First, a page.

Update on CAOs

Update on CAOs

This Thursday, the four week period that the refugees leaving the Calais Jungle were given to stay in the CAO centres comes to an end. By Thursday, they are required to decide whether they are going to claim asylum in France, or they risk either deportation or an order to leave French territory. As we know that many have the ultimate aim of getting to the UK, we are expecting that they may now start leaving the CAOs. The current political climate in France gives few options to refugees on the move.

The CAOs were only intended as a temporary solution. In the next few weeks, problems will increase as those who do not wish to claim asylum in France leave the CAOs and, with nowhere to go, are chased underground or detained.

Care4Calais has received feedback from refugees in over 100 CAOs and has visited 17 centres. The CAOs vary greatly in nature and standard, from apartments for families with modern appliances to disused school buildings containing makeshift beds with only two toilets and two showers for 50 people.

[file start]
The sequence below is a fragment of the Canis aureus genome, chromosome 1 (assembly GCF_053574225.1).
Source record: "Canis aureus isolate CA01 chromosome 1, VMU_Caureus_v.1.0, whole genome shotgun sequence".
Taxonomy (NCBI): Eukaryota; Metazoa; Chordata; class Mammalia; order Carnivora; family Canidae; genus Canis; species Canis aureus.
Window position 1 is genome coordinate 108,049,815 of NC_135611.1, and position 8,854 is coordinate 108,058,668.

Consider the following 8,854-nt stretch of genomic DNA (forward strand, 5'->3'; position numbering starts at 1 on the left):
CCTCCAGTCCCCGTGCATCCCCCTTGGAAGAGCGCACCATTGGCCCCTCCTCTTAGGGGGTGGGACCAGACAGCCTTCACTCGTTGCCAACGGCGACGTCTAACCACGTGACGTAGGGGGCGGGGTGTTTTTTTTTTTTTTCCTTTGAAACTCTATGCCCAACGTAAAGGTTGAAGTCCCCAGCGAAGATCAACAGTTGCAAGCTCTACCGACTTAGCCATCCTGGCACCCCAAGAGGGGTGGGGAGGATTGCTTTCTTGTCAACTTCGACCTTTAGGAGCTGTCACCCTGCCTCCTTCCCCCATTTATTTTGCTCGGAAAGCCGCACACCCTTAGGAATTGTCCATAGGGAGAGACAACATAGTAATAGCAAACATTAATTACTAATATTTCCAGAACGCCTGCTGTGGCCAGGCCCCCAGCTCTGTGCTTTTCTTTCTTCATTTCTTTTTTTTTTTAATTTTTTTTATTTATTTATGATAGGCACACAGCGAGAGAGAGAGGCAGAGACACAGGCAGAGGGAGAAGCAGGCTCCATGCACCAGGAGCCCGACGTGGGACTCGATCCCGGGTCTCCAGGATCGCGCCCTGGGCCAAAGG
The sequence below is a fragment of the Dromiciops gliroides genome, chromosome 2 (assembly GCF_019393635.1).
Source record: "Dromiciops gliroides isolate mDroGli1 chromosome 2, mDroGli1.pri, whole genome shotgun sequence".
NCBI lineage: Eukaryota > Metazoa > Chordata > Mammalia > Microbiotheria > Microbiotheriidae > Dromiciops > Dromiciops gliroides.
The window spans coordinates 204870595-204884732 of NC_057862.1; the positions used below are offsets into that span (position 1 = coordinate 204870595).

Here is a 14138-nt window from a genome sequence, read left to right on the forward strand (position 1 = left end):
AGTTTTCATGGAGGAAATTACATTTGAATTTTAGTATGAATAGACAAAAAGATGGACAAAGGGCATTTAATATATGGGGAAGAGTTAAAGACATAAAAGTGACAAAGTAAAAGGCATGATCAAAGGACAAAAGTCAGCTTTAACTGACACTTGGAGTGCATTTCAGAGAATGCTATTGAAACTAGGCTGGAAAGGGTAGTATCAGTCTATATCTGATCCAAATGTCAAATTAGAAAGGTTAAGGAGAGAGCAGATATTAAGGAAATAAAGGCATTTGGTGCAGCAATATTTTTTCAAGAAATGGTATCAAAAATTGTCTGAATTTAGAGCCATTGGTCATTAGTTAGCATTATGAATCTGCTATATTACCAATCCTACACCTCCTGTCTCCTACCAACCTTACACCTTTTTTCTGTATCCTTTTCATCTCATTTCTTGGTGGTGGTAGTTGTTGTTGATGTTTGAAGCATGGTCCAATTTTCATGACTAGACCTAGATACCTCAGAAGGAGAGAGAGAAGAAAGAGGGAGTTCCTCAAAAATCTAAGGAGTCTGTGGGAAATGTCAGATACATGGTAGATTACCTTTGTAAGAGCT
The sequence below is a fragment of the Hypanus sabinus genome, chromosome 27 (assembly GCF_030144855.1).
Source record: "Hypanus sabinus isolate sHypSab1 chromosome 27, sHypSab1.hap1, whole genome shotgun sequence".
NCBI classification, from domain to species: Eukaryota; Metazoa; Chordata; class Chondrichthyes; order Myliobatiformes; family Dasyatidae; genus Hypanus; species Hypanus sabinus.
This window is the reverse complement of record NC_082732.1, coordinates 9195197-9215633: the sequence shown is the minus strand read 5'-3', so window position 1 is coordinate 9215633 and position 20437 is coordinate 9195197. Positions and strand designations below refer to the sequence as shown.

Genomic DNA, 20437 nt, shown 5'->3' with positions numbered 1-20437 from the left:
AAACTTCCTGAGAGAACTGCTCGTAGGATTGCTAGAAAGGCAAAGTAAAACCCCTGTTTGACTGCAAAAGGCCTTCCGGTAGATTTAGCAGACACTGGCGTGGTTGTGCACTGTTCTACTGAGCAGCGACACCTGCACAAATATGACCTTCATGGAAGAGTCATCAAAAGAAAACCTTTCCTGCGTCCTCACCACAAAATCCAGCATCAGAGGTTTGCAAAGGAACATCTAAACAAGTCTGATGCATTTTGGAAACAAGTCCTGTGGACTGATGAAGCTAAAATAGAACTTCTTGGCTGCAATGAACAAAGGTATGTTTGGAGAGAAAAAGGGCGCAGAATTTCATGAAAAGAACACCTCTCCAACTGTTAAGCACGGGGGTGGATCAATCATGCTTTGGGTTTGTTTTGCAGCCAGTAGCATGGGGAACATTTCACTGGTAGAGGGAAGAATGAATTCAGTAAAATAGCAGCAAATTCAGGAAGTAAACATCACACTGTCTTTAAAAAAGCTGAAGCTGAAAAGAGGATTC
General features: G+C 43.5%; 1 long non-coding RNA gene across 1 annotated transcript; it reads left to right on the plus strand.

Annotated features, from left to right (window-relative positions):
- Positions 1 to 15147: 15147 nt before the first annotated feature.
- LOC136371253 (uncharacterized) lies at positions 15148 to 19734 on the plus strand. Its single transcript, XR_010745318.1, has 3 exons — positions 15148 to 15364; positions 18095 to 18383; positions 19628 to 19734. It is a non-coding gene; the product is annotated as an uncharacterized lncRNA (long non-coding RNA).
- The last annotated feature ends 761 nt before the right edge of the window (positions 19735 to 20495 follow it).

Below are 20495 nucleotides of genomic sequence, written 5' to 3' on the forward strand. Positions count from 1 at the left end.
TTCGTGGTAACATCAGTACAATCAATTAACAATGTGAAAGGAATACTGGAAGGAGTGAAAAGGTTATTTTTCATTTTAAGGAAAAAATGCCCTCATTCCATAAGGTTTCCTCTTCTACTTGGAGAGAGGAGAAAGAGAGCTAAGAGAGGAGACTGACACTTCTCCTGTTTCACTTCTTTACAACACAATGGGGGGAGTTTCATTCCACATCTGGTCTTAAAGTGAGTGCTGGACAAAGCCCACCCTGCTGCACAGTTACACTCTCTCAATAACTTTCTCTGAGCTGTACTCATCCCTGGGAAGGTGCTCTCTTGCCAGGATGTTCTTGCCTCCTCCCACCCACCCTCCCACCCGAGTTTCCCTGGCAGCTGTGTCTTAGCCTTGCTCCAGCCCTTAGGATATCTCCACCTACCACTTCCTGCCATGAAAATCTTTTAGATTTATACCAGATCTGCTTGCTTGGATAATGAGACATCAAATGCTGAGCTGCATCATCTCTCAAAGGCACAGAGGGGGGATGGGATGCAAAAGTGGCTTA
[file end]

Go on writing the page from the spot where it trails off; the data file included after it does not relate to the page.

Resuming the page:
In over 50% of cases, refugees report being reasonably comfortable. The most commonly cited problem is with food – either not receiving halal food (which they often require for religious reasons) or not getting enough food. In some cases this is being slowly resolved.

Some of the most worrying reports include racial protests, sometimes violent, against the centres (Arzon, Vouneuil-sur-Vienne), delayed or withheld access to medical care (Laval, Grenoble, Bou) and lack of access to interpreters (commonly reported across CAOs). We visited one centre where minors were housed in a homeless shelter for French adults and we were told alcohol and drug abuse took place.

About Care4Calais

Care4Calais was founded by a group of volunteers with the sole aim of supporting the people of the Calais refugee camps, providing fresh meals, warm clothing, heating and important legal and medical support.

We are not politicians – we are people like you who simply believe that every human has the right to be treated in a fair and dignified way.

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